Review of John Barban's Adonis Index Workout By Mike Westerdal of CriticalBench.com
Not sure what they're doing up north but there have been a number of very successful strength trainers and fitness authors coming out of Canada in the last few years. John Barban is no exception. He's university-educated and besides working as a personal trainer, he's also got an extensive background working in the nutrition and supplement industries. Along the way, he learned a lot and is passing his knowledge along to us through his Adonis Index Workout.
John takes an interesting approach to physical fitness with this program. Basically, what he's done is work backwards, starting from the ideal male physical form—Adonis—and then developing a program to enable men to achieve that physique. So unlike other programs, Adonis isn't about getting as big as you can. Rather, it's about working to attain a body that is essentially the archetype of male perfection—Adonis.
To identify the 'perfect' male physique, John dug into research on physical attraction—in other words, discovering the male form that women find the most attractive. He also looked at the Golden Ratio, which is the most aesthetically pleasing proportion found in nature. Adonis' body is proportioned according to the Golden Ratio as are many of the male and female figures depicted in classical art. Understanding that the goal is to look like Adonis, John has developed a program that will enable just about any guy to achieve that ideal, as long as he's willing to follow the plan and put forth the effort.
To say that John has developed a comprehensive plan is an understatement. He's actually put together one of the most complete programs I've encountered in a while. The main manual is more than 160 pages, plus it comes with 12 supplementary guides that cover specific workouts and training cycles. On the plus side, you're getting a lot of valuable information and guidance for your money. The only downside is that so much information can be a bit overwhelming for some guys.
John seems to understand that though and he starts off by saying that you should read the Flow Chart in Appendix 3 before you dive into the book. Reading the Flow Chart you'll find that the Adonis program is comprised of four different four-week cycles and two mini "Rage" cycles, each of which lasts for two weeks. This will keep you busy for 20 weeks.
When you're done here, you have the option of starting over or moving on to the Advanced ATS 12-week workout, which is what John recommends you do to achieve the best results. The Advanced ATS workouts are a triple stacked periodized workout system that uses advanced rep tempo techniques as well as three different periodization models within three four-week cycles. And if you're a novice trainer, then John even offers up a 12-week Muscle Building Foundation program to help you get your 'sea legs' before taking on the more complex Adonis training. I know it sounds pretty complicated but once you actually start going through the program it all comes together and is a lot easier to follow.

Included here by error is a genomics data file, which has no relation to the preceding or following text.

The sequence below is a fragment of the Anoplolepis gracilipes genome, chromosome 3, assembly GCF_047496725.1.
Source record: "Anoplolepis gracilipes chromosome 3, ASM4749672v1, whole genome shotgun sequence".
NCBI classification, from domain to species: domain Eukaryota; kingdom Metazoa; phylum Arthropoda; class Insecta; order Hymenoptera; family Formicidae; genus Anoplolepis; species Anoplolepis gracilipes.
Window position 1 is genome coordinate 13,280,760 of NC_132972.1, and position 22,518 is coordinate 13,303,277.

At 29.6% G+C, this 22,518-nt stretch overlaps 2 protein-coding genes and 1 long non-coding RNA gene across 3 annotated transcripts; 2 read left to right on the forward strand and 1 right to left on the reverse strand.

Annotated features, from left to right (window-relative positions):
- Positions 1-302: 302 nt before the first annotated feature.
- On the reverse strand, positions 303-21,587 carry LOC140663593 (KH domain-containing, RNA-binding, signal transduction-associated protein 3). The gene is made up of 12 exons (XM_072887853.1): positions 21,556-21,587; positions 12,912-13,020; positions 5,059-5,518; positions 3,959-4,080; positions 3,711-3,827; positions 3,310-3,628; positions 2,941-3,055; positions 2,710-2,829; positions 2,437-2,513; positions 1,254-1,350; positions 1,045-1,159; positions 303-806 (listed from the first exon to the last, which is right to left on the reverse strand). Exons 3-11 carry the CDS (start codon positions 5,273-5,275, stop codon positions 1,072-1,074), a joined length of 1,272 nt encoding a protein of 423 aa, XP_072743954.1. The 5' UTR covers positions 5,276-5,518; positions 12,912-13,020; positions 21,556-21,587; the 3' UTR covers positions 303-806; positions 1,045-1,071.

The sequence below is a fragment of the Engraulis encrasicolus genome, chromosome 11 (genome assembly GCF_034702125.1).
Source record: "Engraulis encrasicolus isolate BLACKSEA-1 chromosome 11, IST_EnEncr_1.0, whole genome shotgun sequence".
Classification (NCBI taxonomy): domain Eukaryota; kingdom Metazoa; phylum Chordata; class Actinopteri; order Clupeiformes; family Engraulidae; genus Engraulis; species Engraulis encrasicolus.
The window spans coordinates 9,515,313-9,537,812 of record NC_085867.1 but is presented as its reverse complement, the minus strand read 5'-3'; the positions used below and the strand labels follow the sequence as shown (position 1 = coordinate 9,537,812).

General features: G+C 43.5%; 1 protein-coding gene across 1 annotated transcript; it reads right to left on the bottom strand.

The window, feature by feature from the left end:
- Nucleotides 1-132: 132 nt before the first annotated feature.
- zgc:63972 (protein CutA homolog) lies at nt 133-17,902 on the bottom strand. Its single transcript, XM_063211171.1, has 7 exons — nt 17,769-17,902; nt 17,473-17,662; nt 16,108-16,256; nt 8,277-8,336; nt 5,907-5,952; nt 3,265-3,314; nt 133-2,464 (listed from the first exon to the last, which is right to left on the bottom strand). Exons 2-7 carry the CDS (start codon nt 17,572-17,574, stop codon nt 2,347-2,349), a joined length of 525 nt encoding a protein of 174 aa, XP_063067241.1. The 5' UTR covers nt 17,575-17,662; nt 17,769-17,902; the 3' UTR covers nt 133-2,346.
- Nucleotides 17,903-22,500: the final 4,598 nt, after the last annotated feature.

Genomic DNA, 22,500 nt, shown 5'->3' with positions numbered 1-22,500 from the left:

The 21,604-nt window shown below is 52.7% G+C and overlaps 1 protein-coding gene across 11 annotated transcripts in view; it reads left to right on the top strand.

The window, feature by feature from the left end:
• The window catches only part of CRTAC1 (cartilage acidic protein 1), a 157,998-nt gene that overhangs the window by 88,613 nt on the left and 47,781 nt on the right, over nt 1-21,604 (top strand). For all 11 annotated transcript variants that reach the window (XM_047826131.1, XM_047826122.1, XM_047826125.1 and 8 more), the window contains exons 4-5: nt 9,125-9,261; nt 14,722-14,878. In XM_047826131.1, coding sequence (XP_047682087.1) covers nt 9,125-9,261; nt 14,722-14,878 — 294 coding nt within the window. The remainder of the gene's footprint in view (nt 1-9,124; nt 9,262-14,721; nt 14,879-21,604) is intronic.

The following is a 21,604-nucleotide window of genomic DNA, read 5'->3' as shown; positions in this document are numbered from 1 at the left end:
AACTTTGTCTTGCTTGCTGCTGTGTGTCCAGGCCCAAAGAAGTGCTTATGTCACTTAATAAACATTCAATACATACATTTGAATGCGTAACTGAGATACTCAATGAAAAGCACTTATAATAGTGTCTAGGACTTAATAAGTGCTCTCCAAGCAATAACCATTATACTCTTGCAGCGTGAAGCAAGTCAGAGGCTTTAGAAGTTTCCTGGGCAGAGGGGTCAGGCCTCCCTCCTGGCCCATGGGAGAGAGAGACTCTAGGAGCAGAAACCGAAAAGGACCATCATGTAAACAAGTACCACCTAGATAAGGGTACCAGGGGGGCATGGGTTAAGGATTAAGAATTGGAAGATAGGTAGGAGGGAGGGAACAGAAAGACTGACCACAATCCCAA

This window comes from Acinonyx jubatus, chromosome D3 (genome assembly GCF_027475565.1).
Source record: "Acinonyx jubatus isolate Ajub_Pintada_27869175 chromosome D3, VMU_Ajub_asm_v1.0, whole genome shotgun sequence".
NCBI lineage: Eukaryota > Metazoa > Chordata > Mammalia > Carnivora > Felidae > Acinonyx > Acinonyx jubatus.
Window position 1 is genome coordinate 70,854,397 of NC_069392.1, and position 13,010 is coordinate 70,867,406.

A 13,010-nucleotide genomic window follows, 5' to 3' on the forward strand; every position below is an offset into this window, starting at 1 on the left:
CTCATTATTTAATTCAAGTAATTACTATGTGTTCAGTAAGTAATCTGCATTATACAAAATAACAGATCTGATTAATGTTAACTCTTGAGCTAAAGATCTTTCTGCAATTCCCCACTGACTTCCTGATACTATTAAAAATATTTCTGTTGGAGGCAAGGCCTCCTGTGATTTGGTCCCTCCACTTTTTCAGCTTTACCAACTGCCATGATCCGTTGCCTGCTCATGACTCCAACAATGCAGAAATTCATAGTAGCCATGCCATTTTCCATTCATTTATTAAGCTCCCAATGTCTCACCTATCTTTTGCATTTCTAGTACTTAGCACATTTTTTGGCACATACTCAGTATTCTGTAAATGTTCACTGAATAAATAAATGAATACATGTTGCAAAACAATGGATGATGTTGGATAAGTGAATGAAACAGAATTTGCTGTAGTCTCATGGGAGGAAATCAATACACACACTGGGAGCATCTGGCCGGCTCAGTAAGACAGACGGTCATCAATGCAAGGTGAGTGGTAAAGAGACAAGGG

With the basics out of the way you can sit down and start reading through the program. The first part (four chapters) gives you some interesting background about how the idea for the Adonis program came about as well as an especially informative and interesting take on the bodybuilding and supplement industries. This chapter should actually be required reading for any guy interested in strength training and building muscle.
Part two of the Adonis main manual is somewhat of a history lesson about human proportions, variations in human size, the Golden Ratio and the 'Adonis Index.' I have to say that this is really fascinating stuff. For instance, the Golden Ratio's proportions appear in nature in the contours of seashells, in the shape of a hurricane or in the spacing of leaves on flowers. In ancient Greece and Rome the Golden Ratio was used create the sculptures that defined the ideal powerful and masculine body. All of those male sculptures you see in across Italy and Greece were created using the Golden Ratio.
In the third part of the book, John gets into explaining everything you need to do to become an Adonis yourself. As I said earlier, once you actually start delving into the program it's not quite as complicated as it appears to be when you first pick up the book. Everything you need to know—goal setting, exercises, training routines, supplements, nutrition and rest—is laid out for you.
If your vision of the 'ideal you' includes having an Adonis-like body, then you may want to consider giving the Adonis Index Workout a try.